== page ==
Others with declassification authority include whoever succeeds or supervises the person who originated the information, and officials who have been given declassification authority in writing by agency heads or senior agency officials.
Experts are divided on whether the vice president is considered a supervisory official over other agencies, and has declassification authority over their classified information.
Steven Aftergood, former director of the Federation of American Scientists Project on Government Secrecy, told PolitiFact that he thinks the Obama order did not resolve this issue. However, he said the matter almost never comes up. "As a rule, vice presidents don't normally initiate their own declassification efforts independent of the White House or the executive branch agencies," he said.
Meanwhile, Tom Blanton, director of the National Security Archive, told Snopes that as an "original classification authority," the vice president could declassify any federal document while still in office, including those that other people designated classified.
Bradley Moss, a lawyer who works on national security cases, told PolitiFact, "By the strict terms of (the executive order’s) language, the incumbent president could only declassify information that he/she originated or that was originated by his/her successor. Presidents rarely, if ever, are the originators of classified information, and the same goes for vice presidents."
"There is no real case precedent of which I am aware in which any of this was ever addressed, nor is it clear how it would be," Moss added.
PolitiFact reached out to Information Security Oversight Office Director Mark Bradley for an authoritative stance, since he implements Executive Order 13526. Bradley’s staff said he had no comment.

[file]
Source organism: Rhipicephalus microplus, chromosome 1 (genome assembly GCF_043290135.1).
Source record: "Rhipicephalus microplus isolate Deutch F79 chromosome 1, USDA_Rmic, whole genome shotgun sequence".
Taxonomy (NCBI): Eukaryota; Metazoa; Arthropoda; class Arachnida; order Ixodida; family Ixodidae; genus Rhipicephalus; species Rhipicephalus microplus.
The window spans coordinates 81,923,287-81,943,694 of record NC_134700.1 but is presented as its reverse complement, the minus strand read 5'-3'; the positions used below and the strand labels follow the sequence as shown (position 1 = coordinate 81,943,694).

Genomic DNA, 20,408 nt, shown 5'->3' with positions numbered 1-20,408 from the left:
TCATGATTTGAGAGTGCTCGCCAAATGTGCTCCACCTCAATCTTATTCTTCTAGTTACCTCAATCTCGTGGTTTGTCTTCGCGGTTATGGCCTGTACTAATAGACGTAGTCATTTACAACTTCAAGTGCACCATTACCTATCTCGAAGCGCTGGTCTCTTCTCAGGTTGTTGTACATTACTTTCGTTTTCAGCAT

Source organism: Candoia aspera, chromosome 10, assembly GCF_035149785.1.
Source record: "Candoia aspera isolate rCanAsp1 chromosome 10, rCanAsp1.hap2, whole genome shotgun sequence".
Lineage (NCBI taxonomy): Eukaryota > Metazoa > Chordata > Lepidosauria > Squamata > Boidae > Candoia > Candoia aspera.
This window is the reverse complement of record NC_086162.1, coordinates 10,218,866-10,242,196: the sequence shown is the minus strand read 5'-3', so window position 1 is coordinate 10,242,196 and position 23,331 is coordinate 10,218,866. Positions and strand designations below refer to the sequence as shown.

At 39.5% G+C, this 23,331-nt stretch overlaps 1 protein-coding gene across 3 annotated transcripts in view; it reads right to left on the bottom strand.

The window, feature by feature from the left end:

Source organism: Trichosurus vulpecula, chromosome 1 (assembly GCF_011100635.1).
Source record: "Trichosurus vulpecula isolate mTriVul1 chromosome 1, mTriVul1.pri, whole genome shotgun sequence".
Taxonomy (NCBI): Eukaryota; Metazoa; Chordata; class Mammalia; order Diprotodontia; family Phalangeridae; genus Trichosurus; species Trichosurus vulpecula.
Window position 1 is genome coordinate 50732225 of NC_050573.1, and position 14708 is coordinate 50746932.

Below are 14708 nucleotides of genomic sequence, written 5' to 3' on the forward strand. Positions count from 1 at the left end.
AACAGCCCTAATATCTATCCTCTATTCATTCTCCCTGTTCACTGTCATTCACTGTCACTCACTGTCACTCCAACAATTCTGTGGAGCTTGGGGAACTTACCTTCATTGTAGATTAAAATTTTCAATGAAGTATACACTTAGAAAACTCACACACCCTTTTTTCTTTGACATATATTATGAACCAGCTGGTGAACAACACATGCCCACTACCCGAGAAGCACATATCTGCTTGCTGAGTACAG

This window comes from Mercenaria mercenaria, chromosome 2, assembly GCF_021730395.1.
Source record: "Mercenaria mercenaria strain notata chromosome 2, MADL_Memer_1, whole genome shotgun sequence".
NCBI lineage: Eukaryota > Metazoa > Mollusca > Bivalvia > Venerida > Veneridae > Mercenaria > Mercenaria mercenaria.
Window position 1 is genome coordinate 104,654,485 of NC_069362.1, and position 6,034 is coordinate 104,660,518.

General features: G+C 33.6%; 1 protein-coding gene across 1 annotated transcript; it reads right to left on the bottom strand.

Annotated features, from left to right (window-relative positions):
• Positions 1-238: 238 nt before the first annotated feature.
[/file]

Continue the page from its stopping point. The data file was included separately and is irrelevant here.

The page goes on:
Trump said that as vice president, Biden did not have the right to declassify documents.
The applicable executive order on such matters is one Obama signed, which gives the vice president the authority to classify and declassify documents.
There is some ambiguity about the effect of the order on the vice president’s ability to declassify documents that were initially classified by other agencies, but experts are divided about this unknown and note that it has never been tested. It's also unclear how any of this might apply to the documents in Biden's case.
The broad nature of Trump’s statement is disproven by the order. We rate Trump’s claim False.
National Archives and Records Administration, Guidance on Presidential Records
National Archives, Presidential Records, accessed Jan. 11, 2023
Congressional Research Service, "The Protection of Classified Information: The Legal Framework," updated Aug. 12, 2022
Congressional Research Service, "Common Questions About Federal Records and Related Agency Requirements," updated Feb. 2, 2015
Congressional Research Service, "Classified Information Policy and Executive Order 13526," Dec. 10, 2010
PolitiFact, "Trump, Biden classified documents cases differ in key ways. Here’s how.," Jan. 10, 2023
PolitiFact, "Could Trump argue he declassified the documents found in the Mar-a-Lago search?," Aug. 11, 2022
PolitiFact, "Have people been prosecuted for mishandling White House records?," Aug. 10, 2022
PolitiFact, "Could Donald Trump declassify documents with just a thought? Three legal precedents say no," Sept. 23, 2022
CBS News, "U.S. attorney reviewing documents marked classified from Joe Biden's vice presidency found at Biden think tank," accessed Jan. 11, 2023
AP News, "Garland appoints special counsel to investigate Biden docs," Jan. 12, 2023
FactCheck.Org, "Trump’s Dubious ‘Standing Order’ to Declassify Documents," August 17, 2022
Brennan Center for Justice, Government Classification and the Mar-a-Lago Documents, October 6, 2022
Washington Post, "Biden, Trump and classified documents: An explainer," January 11, 2023
NPR, "Here's what we know about the classified documents found at Biden's home and office," updated Jan. 14, 2023
Email interview with Bradley Moss, Washington, D.C., lawyer who works on national security cases, Jan. 13-18, 2023
Email interview with Steven Aftergood, former director of the Federation of American Scientists Project on Government Secrecy, Jan. 17-18, 2023
Email interview with Mark Bradley, director of the Information Security Oversight Office, Jan. 18, 2023
Snopes, "Do Vice Presidents Not Have Authority To Declassify Documents?" Jan. 16, 2023
Steven Aftergood, "The Vice President’s Declassification Authority," Feb. 16, 2006
Just the News, "No Noise" episode, Jan. 10, 2023